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https://doi.org/10.5194/se-2020-51
© Author(s) 2020. This work is distributed under
the Creative Commons Attribution 4.0 License.
https://doi.org/10.5194/se-2020-51
© Author(s) 2020. This work is distributed under
the Creative Commons Attribution 4.0 License.

Submitted as: review article 16 Apr 2020

Submitted as: review article | 16 Apr 2020

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A revised version of this preprint is currently under review for the journal SE.

The enigmatic curvature of Central Iberia and its puzzling kinematics

Daniel Pastor-Galán1,2,3, Gabriel Gutiérrez-Alonso4,5, and Arlo B. Weil6 Daniel Pastor-Galán et al.
  • 1Frontier Research Institute for Interdisciplinary Sciences, Tohoku University
  • 2Department of Earth Science, Tohoku University
  • 3Center for Northeast Asian Studies, Tohoku University, 41 Kawauchi, Aoba-ku, Sendai, 980- 8576, Japan
  • 4Dept. of Geology. Faculty of Sciences. University of Salamanca. Plaza de la Merced s/n. 38007, Salamanca, Spain
  • 5Geology and Geography Department, Tomsk State University, Lenin Street, 36, Tomsk 634050, Russia
  • 6Department of Geology, Bryn Mawr College, PA 19010, USA

Abstract. The collision between Gondwana and Laurussia that formed the latest supercontinent, Pangea, occurred during Devonian to Early Permian times and resulted in large-scale orogeny that today transects Europe, northwest Africa and eastern North America. This orogen is characterized by an S shape corrugated geometry in Iberia. The northern curve of the corrugation is the well known and studied Cantabrian (or Ibero-Armorican) Orocline and is convex to the east and towards the hinterland. Largely ignored for decades, the geometry and kinematics of the southern curvature, known as the Central Iberian curve, are still ambiguous and hotly debated. Despite the paucity of data, the enigmatic Central Iberian curvature has inspired a variety of kinematic models that attempt to explain its formation with little consensus. This paper presents the advances and milestones in our understanding of the geometry and kinematics of the Central Iberian curve from the last decade, with particular attention to structural and paleomagnetic studies.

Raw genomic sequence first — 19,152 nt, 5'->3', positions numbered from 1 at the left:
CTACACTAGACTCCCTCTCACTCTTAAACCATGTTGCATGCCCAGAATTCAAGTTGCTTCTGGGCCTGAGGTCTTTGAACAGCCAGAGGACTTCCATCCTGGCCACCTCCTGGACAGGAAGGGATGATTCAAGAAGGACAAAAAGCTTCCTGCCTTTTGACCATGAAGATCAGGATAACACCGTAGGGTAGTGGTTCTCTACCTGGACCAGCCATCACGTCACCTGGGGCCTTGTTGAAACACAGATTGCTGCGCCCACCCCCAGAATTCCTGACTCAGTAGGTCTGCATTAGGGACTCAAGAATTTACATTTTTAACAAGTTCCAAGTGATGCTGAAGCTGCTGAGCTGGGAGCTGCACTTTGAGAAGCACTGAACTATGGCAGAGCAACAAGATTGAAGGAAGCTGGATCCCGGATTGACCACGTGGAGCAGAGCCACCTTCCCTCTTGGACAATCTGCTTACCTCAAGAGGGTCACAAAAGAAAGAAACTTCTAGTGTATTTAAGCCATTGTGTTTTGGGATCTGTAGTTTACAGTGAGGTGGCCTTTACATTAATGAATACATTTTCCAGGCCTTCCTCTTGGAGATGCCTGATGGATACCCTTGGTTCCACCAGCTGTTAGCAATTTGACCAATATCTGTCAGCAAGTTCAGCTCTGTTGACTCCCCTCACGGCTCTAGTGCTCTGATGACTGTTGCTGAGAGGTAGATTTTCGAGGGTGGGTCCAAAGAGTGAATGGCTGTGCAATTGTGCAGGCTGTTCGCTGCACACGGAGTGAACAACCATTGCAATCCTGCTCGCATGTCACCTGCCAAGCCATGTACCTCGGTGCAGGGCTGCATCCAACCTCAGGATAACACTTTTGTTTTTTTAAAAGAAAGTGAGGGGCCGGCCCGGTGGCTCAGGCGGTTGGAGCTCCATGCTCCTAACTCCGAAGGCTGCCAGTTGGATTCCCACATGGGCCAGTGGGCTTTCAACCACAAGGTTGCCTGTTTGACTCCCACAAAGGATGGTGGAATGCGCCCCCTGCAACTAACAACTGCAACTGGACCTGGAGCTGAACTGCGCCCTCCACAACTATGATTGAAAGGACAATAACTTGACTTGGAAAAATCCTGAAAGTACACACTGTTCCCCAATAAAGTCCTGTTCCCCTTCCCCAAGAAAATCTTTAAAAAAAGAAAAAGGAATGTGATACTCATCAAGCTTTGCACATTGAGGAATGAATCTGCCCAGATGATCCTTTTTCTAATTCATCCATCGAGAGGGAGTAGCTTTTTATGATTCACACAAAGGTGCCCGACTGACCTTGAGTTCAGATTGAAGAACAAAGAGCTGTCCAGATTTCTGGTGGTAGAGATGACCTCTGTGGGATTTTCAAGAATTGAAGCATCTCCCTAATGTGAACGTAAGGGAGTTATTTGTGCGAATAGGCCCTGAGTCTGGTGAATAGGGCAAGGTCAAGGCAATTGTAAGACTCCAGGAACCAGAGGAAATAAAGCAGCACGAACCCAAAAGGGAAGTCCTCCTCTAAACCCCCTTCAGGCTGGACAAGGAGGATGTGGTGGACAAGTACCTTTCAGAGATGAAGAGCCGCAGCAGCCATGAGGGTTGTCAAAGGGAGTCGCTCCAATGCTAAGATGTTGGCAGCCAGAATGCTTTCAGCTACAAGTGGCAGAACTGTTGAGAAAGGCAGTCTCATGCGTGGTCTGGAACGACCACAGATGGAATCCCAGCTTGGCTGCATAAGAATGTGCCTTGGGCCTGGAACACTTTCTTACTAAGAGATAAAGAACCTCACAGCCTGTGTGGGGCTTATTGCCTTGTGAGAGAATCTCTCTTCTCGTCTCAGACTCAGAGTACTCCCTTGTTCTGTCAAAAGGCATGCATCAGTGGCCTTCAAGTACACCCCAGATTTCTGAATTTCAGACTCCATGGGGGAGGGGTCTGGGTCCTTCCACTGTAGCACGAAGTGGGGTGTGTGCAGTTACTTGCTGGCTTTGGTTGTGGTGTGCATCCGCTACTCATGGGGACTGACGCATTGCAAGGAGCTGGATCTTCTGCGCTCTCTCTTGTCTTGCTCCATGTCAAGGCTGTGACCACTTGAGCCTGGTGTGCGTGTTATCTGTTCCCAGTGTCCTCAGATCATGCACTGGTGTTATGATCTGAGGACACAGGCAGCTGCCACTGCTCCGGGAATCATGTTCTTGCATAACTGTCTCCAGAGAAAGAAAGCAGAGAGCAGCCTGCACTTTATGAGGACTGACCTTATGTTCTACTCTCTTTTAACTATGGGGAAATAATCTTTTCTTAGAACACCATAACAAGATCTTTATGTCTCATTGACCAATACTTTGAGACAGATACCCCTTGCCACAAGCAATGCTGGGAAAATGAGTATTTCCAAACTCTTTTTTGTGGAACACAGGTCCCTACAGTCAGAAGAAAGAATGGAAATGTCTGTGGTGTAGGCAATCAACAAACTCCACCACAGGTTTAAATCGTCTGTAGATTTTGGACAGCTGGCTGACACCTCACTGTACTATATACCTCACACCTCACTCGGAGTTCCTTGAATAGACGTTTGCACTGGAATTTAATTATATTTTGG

When combined, the currently available datasets suggest that the Central Iberian curve did not undergo regional differential vertical-axis rotations during or after the latest stages of the Variscan orogeny, and did not form as the consequence of a single process. Instead, its core is likely a primary curve (i.e. inherited from previous physiographic features of the crust) whereas the curvature in areas outside the core are dominated by folding interference during the Variscan orogeny or more recent Cenozoic (Alpine) tectonics.

Daniel Pastor-Galán et al.

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Short summary
Pangea assembled during Devonian to Early Permian times and resulted in large-scale and winding orogeny that today transects Europe, northwest Africa and eastern North America. This orogen is characterized by an S shape corrugated geometry in Iberia. This paper presents the advances and milestones in our understanding of the geometry and kinematics of the Central Iberian curve from the last decade, with particular attention to structural and paleomagnetic studies.
Pangea assembled during Devonian to Early Permian times and resulted in large-scale and winding...
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